The mammalian lumbar spinal cord has the capability to generate locomotor activity in the absence of input from the brain. Previously, we reported that transcutaneous electrical stimulation of the spinal cord at vertebral level T11 can activate the locomotor circuitry in noninjured subjects when their legs are placed in a gravity neutral position using horizontal suspension device. In this conditions the mechanical stimulation to the soles of the feet could induce the locomotor like activity as well. The objective of this study was to evaluate the effect of non-invasive activation of the neural networks on the spinal cord via transcutaneous stimulation and/or sensory mechanical stimulation of the foot while normal subjects were suspended in vertical position with 100% body weight support over a treadmill with no contract with the treadmill surface. We observed that multi-site independent spinal cord stimulation at T11, T12, and L1 at 30 Hz can activate the neural locomotor networks to generate alternating movements of the two legs with well coordinated EMG patterns in proximal and distal muscles. Sensory stimulation on the other hand resulted in lower excursions in the various joints with less robust EMG patterns. The overall integrated EMG was lower in all muscles except the ankle extensors during sensory stimulation compared to spinal cord stimulation. The best results were observed in all subjects during simultaneous sensory stimulation and spinal cord stimulation with significantly higher EMG levels, robust excursion of various joints and activation patterns. This synergistic effect suggest the convergence of sensory afferent inputs from foot receptors and transcutaneous spinal cord stimulation on similar neuronal networks. This phenomenon has high impact as a strategy to neuromodulate the spinal circuitry and to regain motor functions after a severe SCI.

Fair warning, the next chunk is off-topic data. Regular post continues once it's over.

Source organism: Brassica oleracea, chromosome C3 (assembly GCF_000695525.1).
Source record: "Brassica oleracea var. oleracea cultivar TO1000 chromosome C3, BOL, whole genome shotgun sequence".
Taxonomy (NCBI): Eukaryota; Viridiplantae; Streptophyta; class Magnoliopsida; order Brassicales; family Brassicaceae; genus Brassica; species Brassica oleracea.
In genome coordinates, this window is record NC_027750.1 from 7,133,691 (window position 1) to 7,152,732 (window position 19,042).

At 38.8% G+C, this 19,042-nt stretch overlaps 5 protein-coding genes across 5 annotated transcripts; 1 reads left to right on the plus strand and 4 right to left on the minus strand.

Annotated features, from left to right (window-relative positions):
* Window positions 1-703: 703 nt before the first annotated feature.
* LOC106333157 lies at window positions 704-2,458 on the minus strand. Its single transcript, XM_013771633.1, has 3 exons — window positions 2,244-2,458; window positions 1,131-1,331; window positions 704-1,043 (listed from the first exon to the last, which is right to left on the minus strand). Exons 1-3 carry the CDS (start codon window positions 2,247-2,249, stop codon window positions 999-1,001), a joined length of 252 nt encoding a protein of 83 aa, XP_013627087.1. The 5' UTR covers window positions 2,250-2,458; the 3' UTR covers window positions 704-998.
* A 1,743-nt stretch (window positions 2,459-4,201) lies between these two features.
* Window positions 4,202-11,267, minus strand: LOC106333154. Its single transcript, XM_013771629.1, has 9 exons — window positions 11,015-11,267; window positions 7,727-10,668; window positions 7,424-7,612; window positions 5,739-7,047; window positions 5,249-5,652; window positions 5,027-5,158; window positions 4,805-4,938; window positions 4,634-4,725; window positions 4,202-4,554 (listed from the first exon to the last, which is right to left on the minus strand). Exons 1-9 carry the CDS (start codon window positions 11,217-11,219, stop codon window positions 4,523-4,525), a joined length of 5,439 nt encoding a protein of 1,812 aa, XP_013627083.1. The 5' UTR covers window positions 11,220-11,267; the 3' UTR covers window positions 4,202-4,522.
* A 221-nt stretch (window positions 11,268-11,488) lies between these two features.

Society for Neuroscience Chicago 2015 Nanosymposium Advances in SCI Research and Plasticity
Support: Russian Scientific Fund project № 14-45-00024 NIH U01EB15521, NIH R01EB007615
Authors: *P. GAD1, D. SAYENKO2, Z. MCKINNNEY2, R. GORODNICHEV3, T. MOSHONKINA4, I. KOZLOVSKAYA5, V. EDGERTON2, Y. GERASIMENKO2,4; 1Univ. Of California Los Angeles, Woodland Hills, CA; 2Univ. Of California Los Angeles, Los Angeles, CA; 3Vehlie Lukie Sports Inst., Vehlie Lukie, Russian Federation; 4Pavlov Inst. of Physiol., St. Petersburg, Russian Federation; 5Inst. of Biomed. Problems, Moscow, Russian Federation
Disclosures: P. Gad: None. D. Sayenko: None. Z. McKinnney: None. R. Gorodnichev: None. T. Moshonkina: None. I. Kozlovskaya: None. V. Edgerton: E. Ownership Interest (stock, stock options, royalty, receipt of intellectual property rights/patent holder, excluding diversified mutual funds); Neurorecovery Technologies. Y. Gerasimenko: E. Ownership Interest (stock, stock options, royalty, receipt of intellectual property rights/patent holder, excluding diversified mutual funds); Neurorecovery Technologies.